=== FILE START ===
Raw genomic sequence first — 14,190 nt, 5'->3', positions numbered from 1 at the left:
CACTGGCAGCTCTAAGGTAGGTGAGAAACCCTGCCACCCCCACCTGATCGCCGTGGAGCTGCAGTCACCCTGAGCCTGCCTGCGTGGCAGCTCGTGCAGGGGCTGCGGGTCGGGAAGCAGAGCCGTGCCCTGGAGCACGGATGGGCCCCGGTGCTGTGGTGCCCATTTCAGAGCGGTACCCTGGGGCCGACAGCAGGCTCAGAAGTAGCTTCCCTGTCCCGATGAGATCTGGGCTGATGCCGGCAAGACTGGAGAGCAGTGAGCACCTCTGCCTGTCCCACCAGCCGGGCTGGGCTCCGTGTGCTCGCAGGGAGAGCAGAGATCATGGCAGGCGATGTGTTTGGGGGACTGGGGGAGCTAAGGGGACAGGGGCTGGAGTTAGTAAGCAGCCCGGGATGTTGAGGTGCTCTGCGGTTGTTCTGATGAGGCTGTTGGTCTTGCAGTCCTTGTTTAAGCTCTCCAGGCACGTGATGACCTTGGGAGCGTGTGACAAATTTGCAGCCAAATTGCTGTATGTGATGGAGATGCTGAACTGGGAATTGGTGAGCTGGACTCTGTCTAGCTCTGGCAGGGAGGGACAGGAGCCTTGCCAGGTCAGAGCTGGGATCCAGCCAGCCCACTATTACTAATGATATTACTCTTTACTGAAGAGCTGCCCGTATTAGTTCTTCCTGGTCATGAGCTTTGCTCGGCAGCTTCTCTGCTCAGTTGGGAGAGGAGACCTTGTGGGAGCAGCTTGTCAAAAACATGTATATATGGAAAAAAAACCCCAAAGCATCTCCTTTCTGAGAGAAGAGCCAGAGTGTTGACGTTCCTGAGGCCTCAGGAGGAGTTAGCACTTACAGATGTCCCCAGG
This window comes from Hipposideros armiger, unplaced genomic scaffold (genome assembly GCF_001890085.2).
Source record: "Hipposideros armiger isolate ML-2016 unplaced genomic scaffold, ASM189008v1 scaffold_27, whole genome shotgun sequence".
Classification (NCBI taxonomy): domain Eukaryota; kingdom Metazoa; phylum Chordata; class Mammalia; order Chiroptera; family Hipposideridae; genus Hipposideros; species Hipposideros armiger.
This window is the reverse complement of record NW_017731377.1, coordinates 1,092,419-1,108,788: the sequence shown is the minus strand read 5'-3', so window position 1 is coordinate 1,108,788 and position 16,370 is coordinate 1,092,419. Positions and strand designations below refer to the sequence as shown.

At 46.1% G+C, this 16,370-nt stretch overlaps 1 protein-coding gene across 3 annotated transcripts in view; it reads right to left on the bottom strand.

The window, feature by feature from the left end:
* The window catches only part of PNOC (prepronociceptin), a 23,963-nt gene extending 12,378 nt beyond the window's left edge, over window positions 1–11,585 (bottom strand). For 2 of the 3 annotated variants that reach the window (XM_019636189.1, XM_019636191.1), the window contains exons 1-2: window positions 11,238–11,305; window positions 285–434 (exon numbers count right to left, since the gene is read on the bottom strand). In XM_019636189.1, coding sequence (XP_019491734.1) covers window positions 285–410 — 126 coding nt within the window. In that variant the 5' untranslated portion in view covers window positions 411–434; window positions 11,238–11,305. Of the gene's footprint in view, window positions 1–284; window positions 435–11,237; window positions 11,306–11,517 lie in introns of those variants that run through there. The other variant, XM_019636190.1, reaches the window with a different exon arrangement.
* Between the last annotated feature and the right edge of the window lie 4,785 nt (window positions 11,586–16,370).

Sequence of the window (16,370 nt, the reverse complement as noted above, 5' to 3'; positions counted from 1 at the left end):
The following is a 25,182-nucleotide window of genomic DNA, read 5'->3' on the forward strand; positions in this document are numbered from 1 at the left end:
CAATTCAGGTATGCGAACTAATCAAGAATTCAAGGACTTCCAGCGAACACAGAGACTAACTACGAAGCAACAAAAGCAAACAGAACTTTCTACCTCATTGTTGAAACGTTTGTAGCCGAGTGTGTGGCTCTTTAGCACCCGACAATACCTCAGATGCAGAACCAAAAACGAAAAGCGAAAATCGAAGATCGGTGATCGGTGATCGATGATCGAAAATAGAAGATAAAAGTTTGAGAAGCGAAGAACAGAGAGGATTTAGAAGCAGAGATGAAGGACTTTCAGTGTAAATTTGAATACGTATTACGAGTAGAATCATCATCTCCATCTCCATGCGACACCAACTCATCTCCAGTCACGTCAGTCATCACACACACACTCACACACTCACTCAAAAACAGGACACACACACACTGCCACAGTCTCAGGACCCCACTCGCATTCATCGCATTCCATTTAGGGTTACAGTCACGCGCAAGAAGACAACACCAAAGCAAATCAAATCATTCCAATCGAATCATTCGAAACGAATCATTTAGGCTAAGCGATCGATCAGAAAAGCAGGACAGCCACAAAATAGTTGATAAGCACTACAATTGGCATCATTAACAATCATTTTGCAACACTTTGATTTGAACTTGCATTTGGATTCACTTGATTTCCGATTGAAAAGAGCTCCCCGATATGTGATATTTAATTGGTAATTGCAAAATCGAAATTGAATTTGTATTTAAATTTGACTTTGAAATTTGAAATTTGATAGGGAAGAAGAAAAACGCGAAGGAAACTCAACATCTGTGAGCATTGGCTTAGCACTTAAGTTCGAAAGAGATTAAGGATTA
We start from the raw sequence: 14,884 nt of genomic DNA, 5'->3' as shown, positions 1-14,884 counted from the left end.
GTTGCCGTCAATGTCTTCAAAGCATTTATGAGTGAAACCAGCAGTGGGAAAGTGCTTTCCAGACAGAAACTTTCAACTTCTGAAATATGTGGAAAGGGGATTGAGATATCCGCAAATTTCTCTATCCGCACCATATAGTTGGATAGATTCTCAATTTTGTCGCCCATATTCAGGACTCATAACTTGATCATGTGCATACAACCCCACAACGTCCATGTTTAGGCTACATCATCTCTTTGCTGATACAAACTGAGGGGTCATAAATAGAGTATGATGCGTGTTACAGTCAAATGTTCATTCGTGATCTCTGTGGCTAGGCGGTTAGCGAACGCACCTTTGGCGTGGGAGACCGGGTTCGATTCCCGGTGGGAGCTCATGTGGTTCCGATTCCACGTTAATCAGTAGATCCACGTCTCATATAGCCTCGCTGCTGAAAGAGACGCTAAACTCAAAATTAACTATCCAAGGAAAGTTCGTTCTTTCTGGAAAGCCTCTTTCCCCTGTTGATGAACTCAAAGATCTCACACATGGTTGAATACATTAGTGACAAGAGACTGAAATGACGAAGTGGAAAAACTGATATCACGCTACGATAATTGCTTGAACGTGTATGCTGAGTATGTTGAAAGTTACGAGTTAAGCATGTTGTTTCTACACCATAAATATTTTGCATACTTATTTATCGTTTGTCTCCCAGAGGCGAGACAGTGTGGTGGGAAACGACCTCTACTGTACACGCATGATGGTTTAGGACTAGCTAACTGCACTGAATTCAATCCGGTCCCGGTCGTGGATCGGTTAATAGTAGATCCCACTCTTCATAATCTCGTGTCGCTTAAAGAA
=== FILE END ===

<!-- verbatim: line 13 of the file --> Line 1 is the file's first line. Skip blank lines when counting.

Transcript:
CAATTCAGGTATGCGAACTAATCAAGAATTCAAGGACTTCCAGCGAACACAGAGACTAACTACGAAGCAACAAAAGCAAACAGAACTTTCTACCTCATTGTTGAAACGTTTGTAGCCGAGTGTGTGGCTCTTTAGCACCCGACAATACCTCAGATGCAGAACCAAAAACGAAAAGCGAAAATCGAAGATCGGTGATCGGTGATCGATGATCGAAAATAGAAGATAAAAGTTTGAGAAGCGAAGAACAGAGAGGATTTAGAAGCAGAGATGAAGGACTTTCAGTGTAAATTTGAATACGTATTACGAGTAGAATCATCATCTCCATCTCCATGCGACACCAACTCATCTCCAGTCACGTCAGTCATCACACACACACTCACACACTCACTCAAAAACAGGACACACACACACTGCCACAGTCTCAGGACCCCACTCGCATTCATCGCATTCCATTTAGGGTTACAGTCACGCGCAAGAAGACAACACCAAAGCAAATCAAATCATTCCAATCGAATCATTCGAAACGAATCATTTAGGCTAAGCGATCGATCAGAAAAGCAGGACAGCCACAAAATAGTTGATAAGCACTACAATTGGCATCATTAACAATCATTTTGCAACACTTTGATTTGAACTTGCATTTGGATTCACTTGATTTCCGATTGAAAAGAGCTCCCCGATATGTGATATTTAATTGGTAATTGCAAAATCGAAATTGAATTTGTATTTAAATTTGACTTTGAAATTTGAAATTTGATAGGGAAGAAGAAAAACGCGAAGGAAACTCAACATCTGTGAGCATTGGCTTAGCACTTAAGTTCGAAAGAGATTAAGGATTA